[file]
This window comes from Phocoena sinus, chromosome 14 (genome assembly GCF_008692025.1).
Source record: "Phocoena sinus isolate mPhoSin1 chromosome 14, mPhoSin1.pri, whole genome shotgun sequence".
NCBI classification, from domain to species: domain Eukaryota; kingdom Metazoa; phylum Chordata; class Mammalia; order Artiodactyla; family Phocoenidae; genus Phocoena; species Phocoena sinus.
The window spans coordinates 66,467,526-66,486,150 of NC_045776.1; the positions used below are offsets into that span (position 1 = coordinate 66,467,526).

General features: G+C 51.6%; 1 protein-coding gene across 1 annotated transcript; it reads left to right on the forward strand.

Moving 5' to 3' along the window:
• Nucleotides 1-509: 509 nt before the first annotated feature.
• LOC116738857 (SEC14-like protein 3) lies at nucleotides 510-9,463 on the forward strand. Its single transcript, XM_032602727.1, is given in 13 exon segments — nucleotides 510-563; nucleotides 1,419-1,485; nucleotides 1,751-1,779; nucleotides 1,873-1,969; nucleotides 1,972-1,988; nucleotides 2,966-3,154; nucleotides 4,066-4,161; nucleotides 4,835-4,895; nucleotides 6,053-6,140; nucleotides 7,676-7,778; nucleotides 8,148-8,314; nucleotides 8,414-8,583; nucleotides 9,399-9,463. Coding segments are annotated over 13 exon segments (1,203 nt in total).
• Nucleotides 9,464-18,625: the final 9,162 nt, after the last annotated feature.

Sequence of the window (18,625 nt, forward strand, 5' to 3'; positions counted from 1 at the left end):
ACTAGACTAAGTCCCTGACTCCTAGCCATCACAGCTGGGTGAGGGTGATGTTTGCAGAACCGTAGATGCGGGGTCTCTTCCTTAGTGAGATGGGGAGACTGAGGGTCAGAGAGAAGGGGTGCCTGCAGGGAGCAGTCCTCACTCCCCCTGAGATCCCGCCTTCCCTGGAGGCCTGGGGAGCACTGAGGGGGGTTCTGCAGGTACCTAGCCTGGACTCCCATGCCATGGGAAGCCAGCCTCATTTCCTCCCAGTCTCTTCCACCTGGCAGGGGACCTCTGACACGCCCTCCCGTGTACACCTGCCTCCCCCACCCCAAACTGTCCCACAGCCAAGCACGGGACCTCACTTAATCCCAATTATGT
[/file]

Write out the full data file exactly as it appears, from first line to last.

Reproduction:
This window comes from Phocoena sinus, chromosome 14 (genome assembly GCF_008692025.1).
Source record: "Phocoena sinus isolate mPhoSin1 chromosome 14, mPhoSin1.pri, whole genome shotgun sequence".
NCBI classification, from domain to species: domain Eukaryota; kingdom Metazoa; phylum Chordata; class Mammalia; order Artiodactyla; family Phocoenidae; genus Phocoena; species Phocoena sinus.
The window spans coordinates 66,467,526-66,486,150 of NC_045776.1; the positions used below are offsets into that span (position 1 = coordinate 66,467,526).

General features: G+C 51.6%; 1 protein-coding gene across 1 annotated transcript; it reads left to right on the forward strand.

Moving 5' to 3' along the window:
• Nucleotides 1-509: 509 nt before the first annotated feature.
• LOC116738857 (SEC14-like protein 3) lies at nucleotides 510-9,463 on the forward strand. Its single transcript, XM_032602727.1, is given in 13 exon segments — nucleotides 510-563; nucleotides 1,419-1,485; nucleotides 1,751-1,779; nucleotides 1,873-1,969; nucleotides 1,972-1,988; nucleotides 2,966-3,154; nucleotides 4,066-4,161; nucleotides 4,835-4,895; nucleotides 6,053-6,140; nucleotides 7,676-7,778; nucleotides 8,148-8,314; nucleotides 8,414-8,583; nucleotides 9,399-9,463. Coding segments are annotated over 13 exon segments (1,203 nt in total).
• Nucleotides 9,464-18,625: the final 9,162 nt, after the last annotated feature.

Sequence of the window (18,625 nt, forward strand, 5' to 3'; positions counted from 1 at the left end):
ACTAGACTAAGTCCCTGACTCCTAGCCATCACAGCTGGGTGAGGGTGATGTTTGCAGAACCGTAGATGCGGGGTCTCTTCCTTAGTGAGATGGGGAGACTGAGGGTCAGAGAGAAGGGGTGCCTGCAGGGAGCAGTCCTCACTCCCCCTGAGATCCCGCCTTCCCTGGAGGCCTGGGGAGCACTGAGGGGGGTTCTGCAGGTACCTAGCCTGGACTCCCATGCCATGGGAAGCCAGCCTCATTTCCTCCCAGTCTCTTCCACCTGGCAGGGGACCTCTGACACGCCCTCCCGTGTACACCTGCCTCCCCCACCCCAAACTGTCCCACAGCCAAGCACGGGACCTCACTTAATCCCAATTATGT